steve dunham is offline   Reply With Quote
Old 12-05-2017, 10:29 AM   #10
Senior Member
 
Greg A's Avatar
 
Join Date: Oct 2013
Location: Phoenix, Arizona
Trailer: 2015 Escape 19 "Seventy Degrees"
Posts: 2,142
We use approx 7-10 ah per day. With the twin 6v we can use approx 110ah before having to put back in. Thats over 10days before any charging is needed. With the 160 panel we’ve never had any need past that and boondock about half the time including some shade and rain days as well. This is based on our daily usage and these results will erode if using the furnace constantly.
The most efficient option would be the one roof panel with a solar portable for the winter or shade situations. The drop in the winter angles can be eliminated with a portable that can be set up to match the sun angle. With the 19 and the external access to the batteries a port wouldn’t be absolutely necessary as you can clip the portable straight to the battery terminals if you want to and it has an onboard controller.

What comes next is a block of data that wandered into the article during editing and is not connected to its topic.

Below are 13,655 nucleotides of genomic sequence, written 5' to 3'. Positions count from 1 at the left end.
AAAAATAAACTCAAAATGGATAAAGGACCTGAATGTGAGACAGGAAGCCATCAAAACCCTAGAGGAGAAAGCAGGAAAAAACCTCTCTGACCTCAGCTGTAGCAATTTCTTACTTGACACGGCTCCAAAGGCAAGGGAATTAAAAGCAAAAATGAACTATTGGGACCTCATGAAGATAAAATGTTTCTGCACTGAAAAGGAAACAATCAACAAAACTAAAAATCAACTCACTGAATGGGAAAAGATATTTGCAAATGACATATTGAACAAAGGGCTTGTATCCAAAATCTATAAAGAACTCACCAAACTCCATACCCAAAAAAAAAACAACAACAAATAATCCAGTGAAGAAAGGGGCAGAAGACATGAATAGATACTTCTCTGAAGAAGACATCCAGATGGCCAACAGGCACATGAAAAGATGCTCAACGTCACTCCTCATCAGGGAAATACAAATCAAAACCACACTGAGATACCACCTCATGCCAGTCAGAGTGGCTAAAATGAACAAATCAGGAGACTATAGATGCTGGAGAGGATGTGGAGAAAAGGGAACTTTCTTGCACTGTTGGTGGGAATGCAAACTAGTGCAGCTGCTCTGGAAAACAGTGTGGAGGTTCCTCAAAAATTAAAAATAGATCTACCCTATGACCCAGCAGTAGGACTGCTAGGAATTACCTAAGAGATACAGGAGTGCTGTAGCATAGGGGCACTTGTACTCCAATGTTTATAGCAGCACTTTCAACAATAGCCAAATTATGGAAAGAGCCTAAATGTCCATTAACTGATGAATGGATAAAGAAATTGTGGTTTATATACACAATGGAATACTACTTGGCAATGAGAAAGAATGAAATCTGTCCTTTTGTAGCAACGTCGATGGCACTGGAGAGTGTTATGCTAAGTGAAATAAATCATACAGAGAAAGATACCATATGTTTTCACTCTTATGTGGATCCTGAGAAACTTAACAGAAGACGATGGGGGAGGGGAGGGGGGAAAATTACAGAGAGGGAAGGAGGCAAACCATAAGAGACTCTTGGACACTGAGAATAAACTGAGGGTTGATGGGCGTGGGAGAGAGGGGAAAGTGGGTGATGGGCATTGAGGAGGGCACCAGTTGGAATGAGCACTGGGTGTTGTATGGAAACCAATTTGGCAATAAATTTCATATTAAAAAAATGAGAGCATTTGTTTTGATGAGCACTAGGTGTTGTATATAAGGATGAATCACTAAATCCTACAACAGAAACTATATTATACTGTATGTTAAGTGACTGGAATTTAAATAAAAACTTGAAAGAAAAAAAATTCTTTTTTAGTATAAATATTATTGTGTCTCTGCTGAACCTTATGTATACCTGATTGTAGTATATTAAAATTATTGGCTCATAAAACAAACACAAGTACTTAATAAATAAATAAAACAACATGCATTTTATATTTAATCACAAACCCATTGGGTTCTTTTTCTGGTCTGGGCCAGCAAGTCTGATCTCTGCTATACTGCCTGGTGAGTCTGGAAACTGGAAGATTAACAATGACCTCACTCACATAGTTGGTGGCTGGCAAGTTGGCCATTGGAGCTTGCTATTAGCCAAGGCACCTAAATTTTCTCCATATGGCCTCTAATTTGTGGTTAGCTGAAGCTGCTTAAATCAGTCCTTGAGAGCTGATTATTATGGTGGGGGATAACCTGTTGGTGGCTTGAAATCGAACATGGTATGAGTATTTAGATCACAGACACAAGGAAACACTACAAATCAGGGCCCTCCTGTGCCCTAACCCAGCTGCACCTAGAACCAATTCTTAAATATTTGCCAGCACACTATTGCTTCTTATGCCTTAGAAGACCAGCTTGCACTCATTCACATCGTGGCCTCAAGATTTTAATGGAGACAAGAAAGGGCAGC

__________________

Greg A is offline   Reply With Quote
Reply

Thread Tools
Display Modes

Posting Rules
You may not post new threads
You may not post replies
You may not post attachments
You may not edit your posts

BB code is On
Smilies are On
[IMG] code is On
HTML code is Off
Trackbacks are Off
Pingbacks are Off
Refbacks are Off






» Virginia Campgrounds

Reviews provided by



All times are GMT -5. The time now is 07:32 AM.


Powered by vBulletin® Version 3.8.8 Beta 4
Copyright ©2000 - 2017, vBulletin Solutions, Inc.
Copyright 2012 Social Knowledge, LLC All Rights Reserved.